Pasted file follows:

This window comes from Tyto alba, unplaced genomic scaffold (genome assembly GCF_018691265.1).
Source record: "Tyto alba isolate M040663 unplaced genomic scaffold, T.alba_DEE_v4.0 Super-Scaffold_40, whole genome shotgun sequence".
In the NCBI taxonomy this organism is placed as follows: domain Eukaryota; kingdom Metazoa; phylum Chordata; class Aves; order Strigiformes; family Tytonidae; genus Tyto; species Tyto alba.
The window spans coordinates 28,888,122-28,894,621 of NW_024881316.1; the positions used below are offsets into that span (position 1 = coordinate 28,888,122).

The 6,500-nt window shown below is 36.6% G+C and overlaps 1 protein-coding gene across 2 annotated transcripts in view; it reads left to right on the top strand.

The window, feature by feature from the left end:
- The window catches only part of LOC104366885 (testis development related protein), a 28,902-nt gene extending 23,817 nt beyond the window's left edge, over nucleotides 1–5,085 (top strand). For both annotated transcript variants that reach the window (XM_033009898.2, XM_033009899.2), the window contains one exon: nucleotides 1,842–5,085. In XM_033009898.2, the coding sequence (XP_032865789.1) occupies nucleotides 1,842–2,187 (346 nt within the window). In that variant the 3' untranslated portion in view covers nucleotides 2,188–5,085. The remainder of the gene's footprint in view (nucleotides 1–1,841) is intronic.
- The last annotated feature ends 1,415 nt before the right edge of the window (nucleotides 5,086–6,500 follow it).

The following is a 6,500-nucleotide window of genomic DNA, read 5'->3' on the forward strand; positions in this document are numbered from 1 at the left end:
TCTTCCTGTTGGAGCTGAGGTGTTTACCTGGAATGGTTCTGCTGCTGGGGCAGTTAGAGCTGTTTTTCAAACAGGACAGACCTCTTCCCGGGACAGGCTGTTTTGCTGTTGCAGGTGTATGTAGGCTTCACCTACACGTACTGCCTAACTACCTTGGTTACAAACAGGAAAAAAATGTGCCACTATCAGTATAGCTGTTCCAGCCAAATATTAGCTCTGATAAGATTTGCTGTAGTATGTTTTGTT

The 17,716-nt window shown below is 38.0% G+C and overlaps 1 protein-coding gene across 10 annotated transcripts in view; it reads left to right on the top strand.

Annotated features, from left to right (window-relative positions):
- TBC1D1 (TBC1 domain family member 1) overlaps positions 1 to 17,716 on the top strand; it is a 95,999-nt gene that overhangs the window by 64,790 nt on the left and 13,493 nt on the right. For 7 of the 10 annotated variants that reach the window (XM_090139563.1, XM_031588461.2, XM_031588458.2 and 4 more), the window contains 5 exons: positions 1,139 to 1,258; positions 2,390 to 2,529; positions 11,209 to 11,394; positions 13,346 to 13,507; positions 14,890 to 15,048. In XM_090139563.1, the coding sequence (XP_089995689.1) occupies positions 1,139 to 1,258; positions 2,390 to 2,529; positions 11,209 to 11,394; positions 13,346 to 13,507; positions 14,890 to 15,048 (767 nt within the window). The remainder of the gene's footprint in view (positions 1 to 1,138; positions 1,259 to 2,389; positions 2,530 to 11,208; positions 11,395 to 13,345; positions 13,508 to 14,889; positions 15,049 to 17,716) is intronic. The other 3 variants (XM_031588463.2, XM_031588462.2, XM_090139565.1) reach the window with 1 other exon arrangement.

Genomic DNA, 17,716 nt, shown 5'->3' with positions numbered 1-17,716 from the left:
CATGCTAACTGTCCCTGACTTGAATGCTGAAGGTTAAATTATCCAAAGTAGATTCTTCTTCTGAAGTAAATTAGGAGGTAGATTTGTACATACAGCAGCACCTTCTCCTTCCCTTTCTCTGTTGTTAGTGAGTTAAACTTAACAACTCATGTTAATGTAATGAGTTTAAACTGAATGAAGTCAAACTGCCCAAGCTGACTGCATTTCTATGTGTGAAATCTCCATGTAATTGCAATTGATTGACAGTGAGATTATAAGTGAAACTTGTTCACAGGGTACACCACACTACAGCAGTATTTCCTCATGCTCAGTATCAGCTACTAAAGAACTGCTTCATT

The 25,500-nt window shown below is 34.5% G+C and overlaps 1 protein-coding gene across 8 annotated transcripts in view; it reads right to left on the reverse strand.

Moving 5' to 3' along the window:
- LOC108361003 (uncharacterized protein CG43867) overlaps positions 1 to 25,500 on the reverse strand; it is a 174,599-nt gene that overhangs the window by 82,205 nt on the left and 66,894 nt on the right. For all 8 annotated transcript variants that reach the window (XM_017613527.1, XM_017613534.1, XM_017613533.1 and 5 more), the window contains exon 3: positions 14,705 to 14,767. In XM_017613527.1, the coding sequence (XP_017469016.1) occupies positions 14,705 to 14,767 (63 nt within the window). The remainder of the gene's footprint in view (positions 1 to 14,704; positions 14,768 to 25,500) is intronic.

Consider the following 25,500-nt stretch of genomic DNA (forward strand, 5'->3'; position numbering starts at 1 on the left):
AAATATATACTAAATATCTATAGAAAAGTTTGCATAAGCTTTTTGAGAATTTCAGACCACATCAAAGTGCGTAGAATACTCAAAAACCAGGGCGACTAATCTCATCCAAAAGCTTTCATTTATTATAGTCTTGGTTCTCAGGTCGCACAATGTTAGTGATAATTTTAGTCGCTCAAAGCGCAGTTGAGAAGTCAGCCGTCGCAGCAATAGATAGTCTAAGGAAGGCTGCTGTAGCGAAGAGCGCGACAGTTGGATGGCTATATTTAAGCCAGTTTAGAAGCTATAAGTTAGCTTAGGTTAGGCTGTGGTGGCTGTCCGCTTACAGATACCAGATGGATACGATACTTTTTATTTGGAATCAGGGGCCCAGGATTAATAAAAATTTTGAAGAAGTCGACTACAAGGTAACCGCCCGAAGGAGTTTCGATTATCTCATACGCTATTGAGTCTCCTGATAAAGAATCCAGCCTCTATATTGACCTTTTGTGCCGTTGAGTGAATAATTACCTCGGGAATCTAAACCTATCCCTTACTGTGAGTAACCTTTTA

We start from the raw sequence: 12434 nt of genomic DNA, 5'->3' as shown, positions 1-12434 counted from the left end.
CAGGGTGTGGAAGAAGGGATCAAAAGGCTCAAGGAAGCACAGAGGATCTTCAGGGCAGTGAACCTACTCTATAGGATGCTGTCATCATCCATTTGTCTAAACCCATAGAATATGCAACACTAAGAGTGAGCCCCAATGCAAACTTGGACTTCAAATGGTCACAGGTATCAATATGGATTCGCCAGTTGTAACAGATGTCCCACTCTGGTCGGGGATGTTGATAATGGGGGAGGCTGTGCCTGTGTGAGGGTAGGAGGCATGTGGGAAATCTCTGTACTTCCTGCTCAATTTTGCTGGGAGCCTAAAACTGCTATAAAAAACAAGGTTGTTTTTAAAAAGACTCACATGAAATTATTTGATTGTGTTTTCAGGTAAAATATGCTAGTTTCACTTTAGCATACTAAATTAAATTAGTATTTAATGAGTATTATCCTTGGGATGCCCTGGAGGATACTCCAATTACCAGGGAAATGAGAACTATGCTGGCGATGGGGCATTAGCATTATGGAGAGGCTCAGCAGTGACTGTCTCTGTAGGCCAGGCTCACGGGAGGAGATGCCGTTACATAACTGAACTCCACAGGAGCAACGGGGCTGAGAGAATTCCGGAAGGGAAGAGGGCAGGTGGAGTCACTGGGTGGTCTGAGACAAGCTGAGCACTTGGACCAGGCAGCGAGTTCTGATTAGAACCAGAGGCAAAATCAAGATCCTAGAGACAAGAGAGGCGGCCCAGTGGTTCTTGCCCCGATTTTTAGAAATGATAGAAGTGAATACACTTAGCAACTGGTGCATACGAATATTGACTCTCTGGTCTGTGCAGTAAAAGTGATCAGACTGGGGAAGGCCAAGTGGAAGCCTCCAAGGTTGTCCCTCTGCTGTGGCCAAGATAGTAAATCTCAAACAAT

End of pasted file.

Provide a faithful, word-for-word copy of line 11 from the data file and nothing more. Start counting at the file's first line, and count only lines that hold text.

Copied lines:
The 17,716-nt window shown below is 38.0% G+C and overlaps 1 protein-coding gene across 10 annotated transcripts in view; it reads left to right on the top strand.